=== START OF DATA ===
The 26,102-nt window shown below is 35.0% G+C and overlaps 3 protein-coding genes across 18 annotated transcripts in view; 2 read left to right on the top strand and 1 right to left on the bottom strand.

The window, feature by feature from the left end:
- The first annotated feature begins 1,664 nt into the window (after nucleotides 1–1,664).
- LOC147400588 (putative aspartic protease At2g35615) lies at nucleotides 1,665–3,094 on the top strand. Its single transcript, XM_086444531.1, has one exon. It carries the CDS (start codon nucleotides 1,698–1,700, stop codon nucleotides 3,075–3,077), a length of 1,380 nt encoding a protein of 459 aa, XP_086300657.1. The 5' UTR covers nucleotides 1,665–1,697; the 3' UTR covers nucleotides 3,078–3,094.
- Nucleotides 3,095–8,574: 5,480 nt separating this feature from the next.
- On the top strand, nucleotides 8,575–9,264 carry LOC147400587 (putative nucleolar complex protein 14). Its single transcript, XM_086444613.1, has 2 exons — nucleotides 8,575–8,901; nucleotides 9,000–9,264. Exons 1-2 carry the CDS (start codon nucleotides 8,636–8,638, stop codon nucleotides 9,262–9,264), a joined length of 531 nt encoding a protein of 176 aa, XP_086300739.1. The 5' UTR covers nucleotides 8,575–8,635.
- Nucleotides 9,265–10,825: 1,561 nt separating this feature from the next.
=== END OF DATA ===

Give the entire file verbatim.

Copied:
The 26,102-nt window shown below is 35.0% G+C and overlaps 3 protein-coding genes across 18 annotated transcripts in view; 2 read left to right on the top strand and 1 right to left on the bottom strand.

The window, feature by feature from the left end:
- The first annotated feature begins 1,664 nt into the window (after nucleotides 1–1,664).
- LOC147400588 (putative aspartic protease At2g35615) lies at nucleotides 1,665–3,094 on the top strand. Its single transcript, XM_086444531.1, has one exon. It carries the CDS (start codon nucleotides 1,698–1,700, stop codon nucleotides 3,075–3,077), a length of 1,380 nt encoding a protein of 459 aa, XP_086300657.1. The 5' UTR covers nucleotides 1,665–1,697; the 3' UTR covers nucleotides 3,078–3,094.
- Nucleotides 3,095–8,574: 5,480 nt separating this feature from the next.
- On the top strand, nucleotides 8,575–9,264 carry LOC147400587 (putative nucleolar complex protein 14). Its single transcript, XM_086444613.1, has 2 exons — nucleotides 8,575–8,901; nucleotides 9,000–9,264. Exons 1-2 carry the CDS (start codon nucleotides 8,636–8,638, stop codon nucleotides 9,262–9,264), a joined length of 531 nt encoding a protein of 176 aa, XP_086300739.1. The 5' UTR covers nucleotides 8,575–8,635.
- Nucleotides 9,265–10,825: 1,561 nt separating this feature from the next.